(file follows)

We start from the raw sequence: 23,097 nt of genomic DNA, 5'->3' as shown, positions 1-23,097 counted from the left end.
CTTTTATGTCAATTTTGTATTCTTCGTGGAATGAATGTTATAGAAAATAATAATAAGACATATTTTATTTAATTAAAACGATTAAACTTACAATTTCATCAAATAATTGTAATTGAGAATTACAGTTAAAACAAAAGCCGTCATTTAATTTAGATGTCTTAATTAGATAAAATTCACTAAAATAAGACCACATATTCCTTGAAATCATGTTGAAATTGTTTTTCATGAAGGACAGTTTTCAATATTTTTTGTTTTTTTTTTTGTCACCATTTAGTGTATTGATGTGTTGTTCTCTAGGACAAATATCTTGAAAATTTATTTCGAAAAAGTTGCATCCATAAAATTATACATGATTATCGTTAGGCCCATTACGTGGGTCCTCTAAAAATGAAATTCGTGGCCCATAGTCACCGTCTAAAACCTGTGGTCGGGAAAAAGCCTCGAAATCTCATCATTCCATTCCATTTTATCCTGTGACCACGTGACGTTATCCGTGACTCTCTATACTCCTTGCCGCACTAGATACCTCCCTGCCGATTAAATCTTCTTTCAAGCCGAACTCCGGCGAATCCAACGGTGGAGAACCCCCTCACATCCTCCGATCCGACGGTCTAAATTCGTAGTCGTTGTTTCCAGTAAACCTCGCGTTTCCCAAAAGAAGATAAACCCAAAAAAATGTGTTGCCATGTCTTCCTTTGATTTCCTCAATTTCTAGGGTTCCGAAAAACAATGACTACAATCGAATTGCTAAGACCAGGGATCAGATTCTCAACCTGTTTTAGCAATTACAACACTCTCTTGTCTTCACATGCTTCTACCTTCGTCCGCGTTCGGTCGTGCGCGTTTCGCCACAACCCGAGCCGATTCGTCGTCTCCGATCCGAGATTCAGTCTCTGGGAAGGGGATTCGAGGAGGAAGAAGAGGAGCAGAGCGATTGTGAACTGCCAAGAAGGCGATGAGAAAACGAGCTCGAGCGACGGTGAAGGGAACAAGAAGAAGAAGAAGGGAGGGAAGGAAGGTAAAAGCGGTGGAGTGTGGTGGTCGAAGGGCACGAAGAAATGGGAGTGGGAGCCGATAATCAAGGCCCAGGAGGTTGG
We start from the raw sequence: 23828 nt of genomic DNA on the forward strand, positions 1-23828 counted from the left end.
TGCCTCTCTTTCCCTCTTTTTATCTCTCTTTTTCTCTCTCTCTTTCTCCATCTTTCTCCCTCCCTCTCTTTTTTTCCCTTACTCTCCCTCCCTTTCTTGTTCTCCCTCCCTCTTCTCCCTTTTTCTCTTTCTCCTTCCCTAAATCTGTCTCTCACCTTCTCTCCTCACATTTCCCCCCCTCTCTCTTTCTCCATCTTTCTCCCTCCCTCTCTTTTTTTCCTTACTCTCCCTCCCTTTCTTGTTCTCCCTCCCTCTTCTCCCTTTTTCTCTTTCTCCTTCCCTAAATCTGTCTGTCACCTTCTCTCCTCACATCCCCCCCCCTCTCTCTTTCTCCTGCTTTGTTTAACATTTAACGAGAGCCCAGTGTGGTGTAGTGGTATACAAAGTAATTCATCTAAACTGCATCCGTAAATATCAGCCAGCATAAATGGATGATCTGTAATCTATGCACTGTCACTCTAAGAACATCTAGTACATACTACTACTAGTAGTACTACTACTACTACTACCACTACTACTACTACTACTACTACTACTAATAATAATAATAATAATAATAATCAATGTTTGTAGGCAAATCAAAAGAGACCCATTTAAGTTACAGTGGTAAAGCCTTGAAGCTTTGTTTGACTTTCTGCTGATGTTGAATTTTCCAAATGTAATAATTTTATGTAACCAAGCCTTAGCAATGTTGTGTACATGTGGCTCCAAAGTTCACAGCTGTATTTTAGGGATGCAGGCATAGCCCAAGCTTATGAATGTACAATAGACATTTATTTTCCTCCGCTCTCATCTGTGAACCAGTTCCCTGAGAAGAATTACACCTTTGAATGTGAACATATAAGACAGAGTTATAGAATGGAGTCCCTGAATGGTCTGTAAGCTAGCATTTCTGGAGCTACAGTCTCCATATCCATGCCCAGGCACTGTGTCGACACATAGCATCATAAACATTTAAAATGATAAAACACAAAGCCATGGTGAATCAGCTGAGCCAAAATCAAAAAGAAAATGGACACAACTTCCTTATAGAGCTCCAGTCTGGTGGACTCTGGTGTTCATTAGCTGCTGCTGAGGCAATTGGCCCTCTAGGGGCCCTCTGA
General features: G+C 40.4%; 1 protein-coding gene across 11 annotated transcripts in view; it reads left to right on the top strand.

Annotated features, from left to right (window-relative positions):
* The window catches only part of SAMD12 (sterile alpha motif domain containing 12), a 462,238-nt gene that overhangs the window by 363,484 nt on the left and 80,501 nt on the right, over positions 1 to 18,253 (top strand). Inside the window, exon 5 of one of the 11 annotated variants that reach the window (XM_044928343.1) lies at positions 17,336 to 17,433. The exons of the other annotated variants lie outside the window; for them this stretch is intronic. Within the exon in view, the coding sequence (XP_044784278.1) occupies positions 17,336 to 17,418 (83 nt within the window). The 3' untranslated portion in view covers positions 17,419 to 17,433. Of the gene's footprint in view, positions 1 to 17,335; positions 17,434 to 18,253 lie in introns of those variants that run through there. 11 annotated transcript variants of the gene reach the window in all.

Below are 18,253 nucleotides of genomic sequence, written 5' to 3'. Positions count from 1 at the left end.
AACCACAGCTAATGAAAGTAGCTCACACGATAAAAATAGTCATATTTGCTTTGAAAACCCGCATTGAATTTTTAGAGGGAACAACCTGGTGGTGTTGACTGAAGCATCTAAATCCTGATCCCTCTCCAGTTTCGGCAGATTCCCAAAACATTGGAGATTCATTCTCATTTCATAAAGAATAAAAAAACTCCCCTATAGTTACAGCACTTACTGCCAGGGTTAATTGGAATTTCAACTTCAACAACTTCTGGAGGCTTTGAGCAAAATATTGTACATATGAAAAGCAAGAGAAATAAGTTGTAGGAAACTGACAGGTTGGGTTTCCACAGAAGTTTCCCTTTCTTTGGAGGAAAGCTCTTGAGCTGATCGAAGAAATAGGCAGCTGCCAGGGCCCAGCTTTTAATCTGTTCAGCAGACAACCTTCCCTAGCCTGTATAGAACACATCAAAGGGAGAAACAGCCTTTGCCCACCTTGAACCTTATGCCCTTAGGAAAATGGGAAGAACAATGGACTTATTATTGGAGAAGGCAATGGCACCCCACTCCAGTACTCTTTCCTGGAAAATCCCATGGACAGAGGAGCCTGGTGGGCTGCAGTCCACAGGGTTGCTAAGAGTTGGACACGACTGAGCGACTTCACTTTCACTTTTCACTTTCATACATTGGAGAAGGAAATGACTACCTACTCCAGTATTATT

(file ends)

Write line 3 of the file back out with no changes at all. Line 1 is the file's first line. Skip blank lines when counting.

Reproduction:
We start from the raw sequence: 23828 nt of genomic DNA on the forward strand, positions 1-23828 counted from the left end.